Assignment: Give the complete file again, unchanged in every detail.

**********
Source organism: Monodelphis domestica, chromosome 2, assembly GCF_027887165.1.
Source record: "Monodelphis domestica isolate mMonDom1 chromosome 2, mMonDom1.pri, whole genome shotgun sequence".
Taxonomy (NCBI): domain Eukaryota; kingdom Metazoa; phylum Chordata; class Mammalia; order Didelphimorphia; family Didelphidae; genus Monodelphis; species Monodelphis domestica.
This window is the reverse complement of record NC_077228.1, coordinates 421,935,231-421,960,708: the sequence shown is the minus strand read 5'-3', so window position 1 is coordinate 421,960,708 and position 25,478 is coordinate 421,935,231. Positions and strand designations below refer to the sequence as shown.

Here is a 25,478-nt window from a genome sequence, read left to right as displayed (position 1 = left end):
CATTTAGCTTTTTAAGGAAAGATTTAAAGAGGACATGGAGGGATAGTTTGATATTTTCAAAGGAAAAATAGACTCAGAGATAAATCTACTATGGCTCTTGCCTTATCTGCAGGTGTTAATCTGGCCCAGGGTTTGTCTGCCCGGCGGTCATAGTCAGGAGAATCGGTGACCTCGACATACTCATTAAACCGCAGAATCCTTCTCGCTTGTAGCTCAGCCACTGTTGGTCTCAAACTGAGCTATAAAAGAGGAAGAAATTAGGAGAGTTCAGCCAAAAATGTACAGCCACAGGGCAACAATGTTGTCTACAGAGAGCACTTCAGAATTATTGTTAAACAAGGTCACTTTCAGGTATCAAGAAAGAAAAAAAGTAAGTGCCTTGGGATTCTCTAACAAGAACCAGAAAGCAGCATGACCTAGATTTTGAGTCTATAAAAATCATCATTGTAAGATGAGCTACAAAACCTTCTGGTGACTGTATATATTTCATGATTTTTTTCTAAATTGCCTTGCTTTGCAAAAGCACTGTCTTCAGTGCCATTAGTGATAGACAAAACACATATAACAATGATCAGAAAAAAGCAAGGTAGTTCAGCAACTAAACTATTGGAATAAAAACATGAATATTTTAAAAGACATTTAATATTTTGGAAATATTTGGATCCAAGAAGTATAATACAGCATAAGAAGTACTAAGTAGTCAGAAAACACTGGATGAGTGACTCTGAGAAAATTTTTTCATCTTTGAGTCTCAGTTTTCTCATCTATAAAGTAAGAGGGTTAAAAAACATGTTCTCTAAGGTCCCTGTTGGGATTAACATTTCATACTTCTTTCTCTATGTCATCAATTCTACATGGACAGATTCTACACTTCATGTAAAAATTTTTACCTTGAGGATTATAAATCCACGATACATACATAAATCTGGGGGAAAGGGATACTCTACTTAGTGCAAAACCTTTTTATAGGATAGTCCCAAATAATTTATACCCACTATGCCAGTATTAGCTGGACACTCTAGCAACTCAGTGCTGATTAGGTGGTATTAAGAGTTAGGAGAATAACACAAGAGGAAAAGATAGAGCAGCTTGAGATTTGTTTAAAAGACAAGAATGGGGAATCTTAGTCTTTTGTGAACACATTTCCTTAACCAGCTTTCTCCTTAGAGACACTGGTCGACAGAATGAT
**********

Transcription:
Source organism: Monodelphis domestica, chromosome 2, assembly GCF_027887165.1.
Source record: "Monodelphis domestica isolate mMonDom1 chromosome 2, mMonDom1.pri, whole genome shotgun sequence".
Taxonomy (NCBI): domain Eukaryota; kingdom Metazoa; phylum Chordata; class Mammalia; order Didelphimorphia; family Didelphidae; genus Monodelphis; species Monodelphis domestica.
This window is the reverse complement of record NC_077228.1, coordinates 421,935,231-421,960,708: the sequence shown is the minus strand read 5'-3', so window position 1 is coordinate 421,960,708 and position 25,478 is coordinate 421,935,231. Positions and strand designations below refer to the sequence as shown.

Here is a 25,478-nt window from a genome sequence, read left to right as displayed (position 1 = left end):
CATTTAGCTTTTTAAGGAAAGATTTAAAGAGGACATGGAGGGATAGTTTGATATTTTCAAAGGAAAAATAGACTCAGAGATAAATCTACTATGGCTCTTGCCTTATCTGCAGGTGTTAATCTGGCCCAGGGTTTGTCTGCCCGGCGGTCATAGTCAGGAGAATCGGTGACCTCGACATACTCATTAAACCGCAGAATCCTTCTCGCTTGTAGCTCAGCCACTGTTGGTCTCAAACTGAGCTATAAAAGAGGAAGAAATTAGGAGAGTTCAGCCAAAAATGTACAGCCACAGGGCAACAATGTTGTCTACAGAGAGCACTTCAGAATTATTGTTAAACAAGGTCACTTTCAGGTATCAAGAAAGAAAAAAAGTAAGTGCCTTGGGATTCTCTAACAAGAACCAGAAAGCAGCATGACCTAGATTTTGAGTCTATAAAAATCATCATTGTAAGATGAGCTACAAAACCTTCTGGTGACTGTATATATTTCATGATTTTTTTCTAAATTGCCTTGCTTTGCAAAAGCACTGTCTTCAGTGCCATTAGTGATAGACAAAACACATATAACAATGATCAGAAAAAAGCAAGGTAGTTCAGCAACTAAACTATTGGAATAAAAACATGAATATTTTAAAAGACATTTAATATTTTGGAAATATTTGGATCCAAGAAGTATAATACAGCATAAGAAGTACTAAGTAGTCAGAAAACACTGGATGAGTGACTCTGAGAAAATTTTTTCATCTTTGAGTCTCAGTTTTCTCATCTATAAAGTAAGAGGGTTAAAAAACATGTTCTCTAAGGTCCCTGTTGGGATTAACATTTCATACTTCTTTCTCTATGTCATCAATTCTACATGGACAGATTCTACACTTCATGTAAAAATTTTTACCTTGAGGATTATAAATCCACGATACATACATAAATCTGGGGGAAAGGGATACTCTACTTAGTGCAAAACCTTTTTATAGGATAGTCCCAAATAATTTATACCCACTATGCCAGTATTAGCTGGACACTCTAGCAACTCAGTGCTGATTAGGTGGTATTAAGAGTTAGGAGAATAACACAAGAGGAAAAGATAGAGCAGCTTGAGATTTGTTTAAAAGACAAGAATGGGGAATCTTAGTCTTTTGTGAACACATTTCCTTAACCAGCTTTCTCCTTAGAGACACTGGTCGACAGAATGAT